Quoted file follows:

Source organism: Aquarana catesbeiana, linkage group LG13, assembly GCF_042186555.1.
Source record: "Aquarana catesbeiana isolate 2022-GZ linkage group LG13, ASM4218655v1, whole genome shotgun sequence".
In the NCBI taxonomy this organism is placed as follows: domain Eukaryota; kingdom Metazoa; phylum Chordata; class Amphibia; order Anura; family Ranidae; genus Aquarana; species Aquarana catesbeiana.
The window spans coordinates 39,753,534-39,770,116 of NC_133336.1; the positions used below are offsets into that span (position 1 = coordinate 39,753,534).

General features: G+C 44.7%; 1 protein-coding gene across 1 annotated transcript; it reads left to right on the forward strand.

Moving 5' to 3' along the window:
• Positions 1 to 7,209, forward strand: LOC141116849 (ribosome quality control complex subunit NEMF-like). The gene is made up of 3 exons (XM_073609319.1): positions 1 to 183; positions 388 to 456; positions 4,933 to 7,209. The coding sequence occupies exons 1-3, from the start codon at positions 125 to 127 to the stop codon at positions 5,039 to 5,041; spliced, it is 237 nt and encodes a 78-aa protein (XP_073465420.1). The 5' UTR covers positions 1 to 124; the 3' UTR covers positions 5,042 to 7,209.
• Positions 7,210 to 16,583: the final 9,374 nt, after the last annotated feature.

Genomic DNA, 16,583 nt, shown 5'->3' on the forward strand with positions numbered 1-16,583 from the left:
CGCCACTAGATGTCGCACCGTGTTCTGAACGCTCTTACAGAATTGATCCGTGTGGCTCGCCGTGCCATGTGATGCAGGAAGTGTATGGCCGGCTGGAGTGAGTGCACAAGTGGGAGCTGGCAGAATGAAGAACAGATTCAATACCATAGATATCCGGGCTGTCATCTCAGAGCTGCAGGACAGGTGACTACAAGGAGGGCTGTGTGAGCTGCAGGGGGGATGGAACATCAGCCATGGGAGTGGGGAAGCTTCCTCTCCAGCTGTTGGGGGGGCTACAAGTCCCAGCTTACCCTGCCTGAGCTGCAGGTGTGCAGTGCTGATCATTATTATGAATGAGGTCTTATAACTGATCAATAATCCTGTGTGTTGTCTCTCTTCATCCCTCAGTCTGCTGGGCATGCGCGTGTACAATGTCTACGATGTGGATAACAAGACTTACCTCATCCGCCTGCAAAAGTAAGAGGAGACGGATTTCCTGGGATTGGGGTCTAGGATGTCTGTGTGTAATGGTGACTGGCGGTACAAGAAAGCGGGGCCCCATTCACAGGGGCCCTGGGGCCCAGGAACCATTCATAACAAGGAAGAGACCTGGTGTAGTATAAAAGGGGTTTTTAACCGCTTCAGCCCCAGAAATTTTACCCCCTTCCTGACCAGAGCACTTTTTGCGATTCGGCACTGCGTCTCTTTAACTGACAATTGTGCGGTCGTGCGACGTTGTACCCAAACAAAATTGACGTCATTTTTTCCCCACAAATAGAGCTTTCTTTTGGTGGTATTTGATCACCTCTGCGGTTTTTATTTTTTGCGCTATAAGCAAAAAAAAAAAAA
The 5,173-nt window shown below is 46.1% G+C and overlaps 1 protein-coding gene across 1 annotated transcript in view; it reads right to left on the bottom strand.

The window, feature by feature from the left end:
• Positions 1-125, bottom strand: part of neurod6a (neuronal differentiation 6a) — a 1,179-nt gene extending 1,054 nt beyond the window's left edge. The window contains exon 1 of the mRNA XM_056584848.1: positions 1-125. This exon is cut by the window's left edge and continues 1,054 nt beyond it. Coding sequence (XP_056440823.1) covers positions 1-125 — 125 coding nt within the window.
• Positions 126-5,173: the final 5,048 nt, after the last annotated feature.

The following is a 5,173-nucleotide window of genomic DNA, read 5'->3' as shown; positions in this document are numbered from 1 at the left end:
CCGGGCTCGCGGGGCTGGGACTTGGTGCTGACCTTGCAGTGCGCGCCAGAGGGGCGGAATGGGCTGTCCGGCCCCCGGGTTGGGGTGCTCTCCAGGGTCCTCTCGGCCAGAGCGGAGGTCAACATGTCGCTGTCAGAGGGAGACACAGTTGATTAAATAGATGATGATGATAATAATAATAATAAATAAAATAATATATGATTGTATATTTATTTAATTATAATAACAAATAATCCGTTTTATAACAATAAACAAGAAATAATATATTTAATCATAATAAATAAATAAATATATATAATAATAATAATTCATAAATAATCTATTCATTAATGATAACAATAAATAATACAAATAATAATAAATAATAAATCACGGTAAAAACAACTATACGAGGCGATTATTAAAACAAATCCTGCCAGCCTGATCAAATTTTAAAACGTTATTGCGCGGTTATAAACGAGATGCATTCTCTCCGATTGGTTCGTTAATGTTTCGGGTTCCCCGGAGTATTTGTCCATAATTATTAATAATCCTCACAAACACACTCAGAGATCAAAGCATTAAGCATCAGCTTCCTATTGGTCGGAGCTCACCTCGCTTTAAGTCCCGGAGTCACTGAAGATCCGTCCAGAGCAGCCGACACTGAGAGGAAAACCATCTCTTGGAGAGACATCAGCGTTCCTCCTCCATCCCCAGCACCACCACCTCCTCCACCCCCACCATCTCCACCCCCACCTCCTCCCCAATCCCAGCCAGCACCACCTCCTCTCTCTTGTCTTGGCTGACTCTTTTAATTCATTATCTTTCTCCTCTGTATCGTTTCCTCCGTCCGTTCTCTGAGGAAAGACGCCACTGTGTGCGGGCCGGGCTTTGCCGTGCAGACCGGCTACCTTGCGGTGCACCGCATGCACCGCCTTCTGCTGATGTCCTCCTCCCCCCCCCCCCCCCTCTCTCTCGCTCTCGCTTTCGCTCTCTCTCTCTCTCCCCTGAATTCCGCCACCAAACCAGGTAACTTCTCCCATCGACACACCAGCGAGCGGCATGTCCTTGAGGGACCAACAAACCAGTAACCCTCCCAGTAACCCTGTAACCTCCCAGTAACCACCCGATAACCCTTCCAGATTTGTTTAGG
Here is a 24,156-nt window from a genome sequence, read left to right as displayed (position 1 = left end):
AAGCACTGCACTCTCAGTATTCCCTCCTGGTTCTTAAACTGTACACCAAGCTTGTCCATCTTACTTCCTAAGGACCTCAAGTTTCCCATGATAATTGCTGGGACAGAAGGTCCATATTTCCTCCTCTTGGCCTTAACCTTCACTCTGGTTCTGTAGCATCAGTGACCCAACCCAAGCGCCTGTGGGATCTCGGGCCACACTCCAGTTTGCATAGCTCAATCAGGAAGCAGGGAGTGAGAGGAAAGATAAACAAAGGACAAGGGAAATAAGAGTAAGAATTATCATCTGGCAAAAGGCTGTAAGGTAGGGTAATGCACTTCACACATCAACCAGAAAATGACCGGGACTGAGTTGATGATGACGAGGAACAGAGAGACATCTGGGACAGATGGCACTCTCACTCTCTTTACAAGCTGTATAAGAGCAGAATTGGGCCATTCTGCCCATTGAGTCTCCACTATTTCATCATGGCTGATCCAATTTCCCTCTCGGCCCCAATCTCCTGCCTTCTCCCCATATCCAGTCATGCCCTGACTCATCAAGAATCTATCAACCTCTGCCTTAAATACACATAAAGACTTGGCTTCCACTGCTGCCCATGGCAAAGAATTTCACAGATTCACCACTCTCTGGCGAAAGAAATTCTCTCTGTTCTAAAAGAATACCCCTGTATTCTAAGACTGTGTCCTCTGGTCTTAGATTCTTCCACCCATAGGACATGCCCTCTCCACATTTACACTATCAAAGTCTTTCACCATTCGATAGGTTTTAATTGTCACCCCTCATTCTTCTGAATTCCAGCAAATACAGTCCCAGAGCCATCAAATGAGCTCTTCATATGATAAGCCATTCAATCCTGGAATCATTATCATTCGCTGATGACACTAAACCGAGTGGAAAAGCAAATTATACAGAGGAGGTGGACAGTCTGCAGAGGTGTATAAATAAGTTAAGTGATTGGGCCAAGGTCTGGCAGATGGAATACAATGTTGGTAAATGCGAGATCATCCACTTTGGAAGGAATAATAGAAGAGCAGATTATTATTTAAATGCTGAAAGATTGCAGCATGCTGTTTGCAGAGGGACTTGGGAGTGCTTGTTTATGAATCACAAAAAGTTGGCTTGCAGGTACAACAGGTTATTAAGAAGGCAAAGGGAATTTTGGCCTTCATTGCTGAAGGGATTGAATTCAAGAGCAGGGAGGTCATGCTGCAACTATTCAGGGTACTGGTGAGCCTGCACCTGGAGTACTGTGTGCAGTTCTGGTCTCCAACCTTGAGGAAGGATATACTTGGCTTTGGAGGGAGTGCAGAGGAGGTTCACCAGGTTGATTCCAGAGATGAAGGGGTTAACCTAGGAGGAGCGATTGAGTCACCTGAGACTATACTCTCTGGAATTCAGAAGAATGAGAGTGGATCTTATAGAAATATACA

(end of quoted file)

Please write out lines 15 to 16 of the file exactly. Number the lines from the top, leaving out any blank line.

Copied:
The following is a 5,173-nucleotide window of genomic DNA, read 5'->3' as shown; positions in this document are numbered from 1 at the left end:
CCGGGCTCGCGGGGCTGGGACTTGGTGCTGACCTTGCAGTGCGCGCCAGAGGGGCGGAATGGGCTGTCCGGCCCCCGGGTTGGGGTGCTCTCCAGGGTCCTCTCGGCCAGAGCGGAGGTCAACATGTCGCTGTCAGAGGGAGACACAGTTGATTAAATAGATGATGATGATAATAATAATAATAAATAAAATAATATATGATTGTATATTTATTTAATTATAATAACAAATAATCCGTTTTATAACAATAAACAAGAAATAATATATTTAATCATAATAAATAAATAAATATATATAATAATAATAATTCATAAATAATCTATTCATTAATGATAACAATAAATAATACAAATAATAATAAATAATAAATCACGGTAAAAACAACTATACGAGGCGATTATTAAAACAAATCCTGCCAGCCTGATCAAATTTTAAAACGTTATTGCGCGGTTATAAACGAGATGCATTCTCTCCGATTGGTTCGTTAATGTTTCGGGTTCCCCGGAGTATTTGTCCATAATTATTAATAATCCTCACAAACACACTCAGAGATCAAAGCATTAAGCATCAGCTTCCTATTGGTCGGAGCTCACCTCGCTTTAAGTCCCGGAGTCACTGAAGATCCGTCCAGAGCAGCCGACACTGAGAGGAAAACCATCTCTTGGAGAGACATCAGCGTTCCTCCTCCATCCCCAGCACCACCACCTCCTCCACCCCCACCATCTCCACCCCCACCTCCTCCCCAATCCCAGCCAGCACCACCTCCTCTCTCTTGTCTTGGCTGACTCTTTTAATTCATTATCTTTCTCCTCTGTATCGTTTCCTCCGTCCGTTCTCTGAGGAAAGACGCCACTGTGTGCGGGCCGGGCTTTGCCGTGCAGACCGGCTACCTTGCGGTGCACCGCATGCACCGCCTTCTGCTGATGTCCTCCTCCCCCCCCCCCCCCCTCTCTCTCGCTCTCGCTTTCGCTCTCTCTCTCTCTCCCCTGAATTCCGCCACCAAACCAGGTAACTTCTCCCATCGACACACCAGCGAGCGGCATGTCCTTGAGGGACCAACAAACCAGTAACCCTCCCAGTAACCCTGTAACCTCCCAGTAACCACCCGATAACCCTTCCAGATTTGTTTAGG